Kang turns to the game as a way to get her brother out of the orphanage he’s living in and rescue her mother — she has no great plans for spending the prize money otherwise. When asked about her wildest ambition she simply says she’d visit “Jeju Island” a South Korean tourist destination she once saw on the TV.

The point is, Hwang’s characters are not bad people, they’re just human. Their circumstances and poor financial decisions don’t mean that they deserve to live in perpetual poverty. The real question is why the capitalist system gives them no chance at redemption.

Much like in the game, if they stumble or fall, they end up eliminated from the race.

Squid Game might seem like a radical alternate universe at times, but as viewers we’re being asked to compare our society with that in the game; on the one hand you have the game exploiting people’s desperation for entertainment, on the other you have our society exploiting  people through loans, gambling and debt.

At least the game asks for the players’ consent before participating, and offers them some kind of financial compensation. Meanwhile, capitalist society fails to offer financial freedom to every character on the show, and never asks for consent before imposing itself upon them.

Society’s economic disparity is so evident on the show, that the rich sponsors of the game are convinced that they are doing the players a favour by creating a game where there is a small chance for them to improve their lives — even though the consequence is death.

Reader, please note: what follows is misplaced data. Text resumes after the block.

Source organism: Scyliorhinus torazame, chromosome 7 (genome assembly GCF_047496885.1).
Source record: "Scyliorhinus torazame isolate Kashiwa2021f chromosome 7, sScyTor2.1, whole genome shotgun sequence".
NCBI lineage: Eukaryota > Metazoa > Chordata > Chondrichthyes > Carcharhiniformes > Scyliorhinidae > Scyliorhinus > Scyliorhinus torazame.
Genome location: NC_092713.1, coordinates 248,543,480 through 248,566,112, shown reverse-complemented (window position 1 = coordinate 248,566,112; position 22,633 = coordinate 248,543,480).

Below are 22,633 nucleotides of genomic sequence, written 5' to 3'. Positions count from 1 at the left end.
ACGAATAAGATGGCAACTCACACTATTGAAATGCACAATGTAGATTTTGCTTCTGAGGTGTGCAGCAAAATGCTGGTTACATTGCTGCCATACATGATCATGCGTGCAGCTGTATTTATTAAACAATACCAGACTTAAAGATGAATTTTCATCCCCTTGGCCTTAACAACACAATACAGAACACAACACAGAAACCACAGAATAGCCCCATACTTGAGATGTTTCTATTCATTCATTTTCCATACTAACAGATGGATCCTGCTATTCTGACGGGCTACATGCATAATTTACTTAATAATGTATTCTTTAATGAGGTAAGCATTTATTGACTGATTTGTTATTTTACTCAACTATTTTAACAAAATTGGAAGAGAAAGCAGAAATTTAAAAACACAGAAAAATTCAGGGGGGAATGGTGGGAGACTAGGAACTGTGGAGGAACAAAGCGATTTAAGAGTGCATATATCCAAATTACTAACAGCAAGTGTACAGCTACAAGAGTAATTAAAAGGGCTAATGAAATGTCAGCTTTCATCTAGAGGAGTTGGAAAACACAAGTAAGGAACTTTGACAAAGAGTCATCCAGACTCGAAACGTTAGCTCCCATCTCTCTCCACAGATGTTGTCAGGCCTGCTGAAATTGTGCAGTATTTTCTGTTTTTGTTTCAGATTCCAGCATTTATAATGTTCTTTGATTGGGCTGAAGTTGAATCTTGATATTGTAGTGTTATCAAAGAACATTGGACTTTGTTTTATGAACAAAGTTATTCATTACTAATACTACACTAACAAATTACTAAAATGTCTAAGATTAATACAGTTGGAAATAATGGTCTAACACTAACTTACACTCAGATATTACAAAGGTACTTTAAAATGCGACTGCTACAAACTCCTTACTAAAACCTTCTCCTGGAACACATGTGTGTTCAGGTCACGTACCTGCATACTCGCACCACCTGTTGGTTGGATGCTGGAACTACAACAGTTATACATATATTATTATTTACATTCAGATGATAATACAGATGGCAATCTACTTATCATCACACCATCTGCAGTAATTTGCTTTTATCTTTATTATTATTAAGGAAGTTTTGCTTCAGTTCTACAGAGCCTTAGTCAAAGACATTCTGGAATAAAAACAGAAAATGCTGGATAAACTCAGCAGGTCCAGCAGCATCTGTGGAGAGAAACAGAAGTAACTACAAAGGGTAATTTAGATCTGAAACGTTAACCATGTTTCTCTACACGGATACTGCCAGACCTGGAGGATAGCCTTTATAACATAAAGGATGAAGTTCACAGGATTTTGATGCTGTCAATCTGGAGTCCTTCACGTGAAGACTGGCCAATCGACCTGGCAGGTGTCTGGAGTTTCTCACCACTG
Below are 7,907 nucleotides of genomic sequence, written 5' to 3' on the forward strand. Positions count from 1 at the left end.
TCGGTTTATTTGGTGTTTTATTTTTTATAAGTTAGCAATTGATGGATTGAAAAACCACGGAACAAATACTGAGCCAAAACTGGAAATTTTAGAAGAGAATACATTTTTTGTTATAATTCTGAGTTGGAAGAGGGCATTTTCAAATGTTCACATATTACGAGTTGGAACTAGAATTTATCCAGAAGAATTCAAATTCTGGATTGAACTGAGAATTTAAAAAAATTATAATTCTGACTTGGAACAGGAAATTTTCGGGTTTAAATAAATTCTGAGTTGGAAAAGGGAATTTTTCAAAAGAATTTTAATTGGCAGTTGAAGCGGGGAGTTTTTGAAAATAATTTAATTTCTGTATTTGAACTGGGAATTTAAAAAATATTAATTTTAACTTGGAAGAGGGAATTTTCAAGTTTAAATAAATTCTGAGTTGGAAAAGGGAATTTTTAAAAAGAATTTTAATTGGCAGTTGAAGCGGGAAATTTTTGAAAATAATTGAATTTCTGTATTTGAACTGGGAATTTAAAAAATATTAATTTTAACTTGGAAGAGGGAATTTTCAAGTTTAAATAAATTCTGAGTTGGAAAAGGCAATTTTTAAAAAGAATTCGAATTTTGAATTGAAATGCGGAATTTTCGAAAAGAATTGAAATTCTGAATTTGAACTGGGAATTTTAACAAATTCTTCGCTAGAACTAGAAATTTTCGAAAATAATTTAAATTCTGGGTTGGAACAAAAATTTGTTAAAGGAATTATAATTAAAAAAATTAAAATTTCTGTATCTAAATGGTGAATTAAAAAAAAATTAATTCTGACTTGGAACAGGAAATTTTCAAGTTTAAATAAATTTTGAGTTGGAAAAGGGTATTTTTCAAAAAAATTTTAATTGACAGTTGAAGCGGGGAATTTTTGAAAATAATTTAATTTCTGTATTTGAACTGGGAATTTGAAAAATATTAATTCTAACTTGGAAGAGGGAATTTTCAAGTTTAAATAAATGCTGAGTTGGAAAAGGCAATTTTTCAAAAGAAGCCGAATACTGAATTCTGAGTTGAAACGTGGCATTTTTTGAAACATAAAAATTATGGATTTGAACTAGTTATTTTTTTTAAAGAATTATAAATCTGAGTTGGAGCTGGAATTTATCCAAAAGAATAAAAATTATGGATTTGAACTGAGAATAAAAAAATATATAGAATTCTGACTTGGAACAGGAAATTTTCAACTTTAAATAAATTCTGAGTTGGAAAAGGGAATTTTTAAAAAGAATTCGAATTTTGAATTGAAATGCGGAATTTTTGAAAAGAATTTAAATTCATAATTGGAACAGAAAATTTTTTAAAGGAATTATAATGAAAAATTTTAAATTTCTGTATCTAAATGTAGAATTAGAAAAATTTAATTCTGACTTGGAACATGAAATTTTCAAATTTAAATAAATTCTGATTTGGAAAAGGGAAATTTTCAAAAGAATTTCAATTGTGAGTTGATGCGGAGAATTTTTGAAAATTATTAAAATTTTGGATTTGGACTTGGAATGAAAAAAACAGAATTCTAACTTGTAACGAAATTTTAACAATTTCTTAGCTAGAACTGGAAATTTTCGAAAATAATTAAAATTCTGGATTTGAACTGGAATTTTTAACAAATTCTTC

Despite this, the show provides us with glimpses of hope in the form of individual acts of kindness. Beyond the violent executions and dramatic blood-splatterings, several characters display a level of compassion which has no other reason than a core desire to be kind.

Throughout the show, Seong consistently watches out for Oh Il-nam, an elderly man hopelessly participating in the games. Oh’s vulnerability is in sharp contrast to the game’s violence, and his fragility ends up moving Seong into aligning with him. Even though we know that the alliance is not strategic, we still root for Oh’s well-being because he appeals to our humanity.

Creator Hwang gives us several other glimpses at the characters’ better nature, early on in the show we see Ali rescue Seong during the red light, green light game by preventing his fall when he accidentally trips while running. By holding on to Seong, Ali risks his own life, but this one act of courage allows the main character to keep playing the game.

The insinuation is that, although human nature might have ruthlessness, it also has kindness. Our economic and social systems can bring out either one of these two streaks, and in an ideal world — one where the Squid Game wouldn’t seem like a possibility —  our society would guide us into being better, more compassionate people, where economic ruthlessness alone doesn’t determine our fate.


Graphic by James Fay